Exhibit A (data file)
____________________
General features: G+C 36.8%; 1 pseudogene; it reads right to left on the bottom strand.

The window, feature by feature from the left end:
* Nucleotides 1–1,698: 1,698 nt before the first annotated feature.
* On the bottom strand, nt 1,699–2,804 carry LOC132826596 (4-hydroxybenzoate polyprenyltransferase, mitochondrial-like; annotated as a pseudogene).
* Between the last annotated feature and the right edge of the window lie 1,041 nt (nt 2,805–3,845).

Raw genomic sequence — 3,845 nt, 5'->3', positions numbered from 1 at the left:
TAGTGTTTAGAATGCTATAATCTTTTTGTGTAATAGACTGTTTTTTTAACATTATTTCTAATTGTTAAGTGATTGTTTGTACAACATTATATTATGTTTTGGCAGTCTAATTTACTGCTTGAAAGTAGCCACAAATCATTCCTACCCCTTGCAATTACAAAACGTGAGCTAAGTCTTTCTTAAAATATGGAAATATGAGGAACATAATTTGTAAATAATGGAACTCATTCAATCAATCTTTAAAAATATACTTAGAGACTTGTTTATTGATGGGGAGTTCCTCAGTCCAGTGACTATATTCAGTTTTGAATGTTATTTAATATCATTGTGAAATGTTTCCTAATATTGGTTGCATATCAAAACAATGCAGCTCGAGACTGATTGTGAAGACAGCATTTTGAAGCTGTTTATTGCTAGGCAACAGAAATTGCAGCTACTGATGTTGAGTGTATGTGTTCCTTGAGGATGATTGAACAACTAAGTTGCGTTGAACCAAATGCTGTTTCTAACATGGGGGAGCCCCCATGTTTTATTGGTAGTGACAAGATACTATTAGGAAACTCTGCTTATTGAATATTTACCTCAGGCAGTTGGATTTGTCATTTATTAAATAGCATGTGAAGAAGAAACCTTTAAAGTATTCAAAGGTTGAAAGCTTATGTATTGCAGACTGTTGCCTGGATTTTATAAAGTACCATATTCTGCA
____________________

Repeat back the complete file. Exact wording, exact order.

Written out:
General features: G+C 36.8%; 1 pseudogene; it reads right to left on the bottom strand.

The window, feature by feature from the left end:
* Nucleotides 1–1,698: 1,698 nt before the first annotated feature.
* On the bottom strand, nt 1,699–2,804 carry LOC132826596 (4-hydroxybenzoate polyprenyltransferase, mitochondrial-like; annotated as a pseudogene).
* Between the last annotated feature and the right edge of the window lie 1,041 nt (nt 2,805–3,845).

Raw genomic sequence — 3,845 nt, 5'->3', positions numbered from 1 at the left:
TAGTGTTTAGAATGCTATAATCTTTTTGTGTAATAGACTGTTTTTTTAACATTATTTCTAATTGTTAAGTGATTGTTTGTACAACATTATATTATGTTTTGGCAGTCTAATTTACTGCTTGAAAGTAGCCACAAATCATTCCTACCCCTTGCAATTACAAAACGTGAGCTAAGTCTTTCTTAAAATATGGAAATATGAGGAACATAATTTGTAAATAATGGAACTCATTCAATCAATCTTTAAAAATATACTTAGAGACTTGTTTATTGATGGGGAGTTCCTCAGTCCAGTGACTATATTCAGTTTTGAATGTTATTTAATATCATTGTGAAATGTTTCCTAATATTGGTTGCATATCAAAACAATGCAGCTCGAGACTGATTGTGAAGACAGCATTTTGAAGCTGTTTATTGCTAGGCAACAGAAATTGCAGCTACTGATGTTGAGTGTATGTGTTCCTTGAGGATGATTGAACAACTAAGTTGCGTTGAACCAAATGCTGTTTCTAACATGGGGGAGCCCCCATGTTTTATTGGTAGTGACAAGATACTATTAGGAAACTCTGCTTATTGAATATTTACCTCAGGCAGTTGGATTTGTCATTTATTAAATAGCATGTGAAGAAGAAACCTTTAAAGTATTCAAAGGTTGAAAGCTTATGTATTGCAGACTGTTGCCTGGATTTTATAAAGTACCATATTCTGCA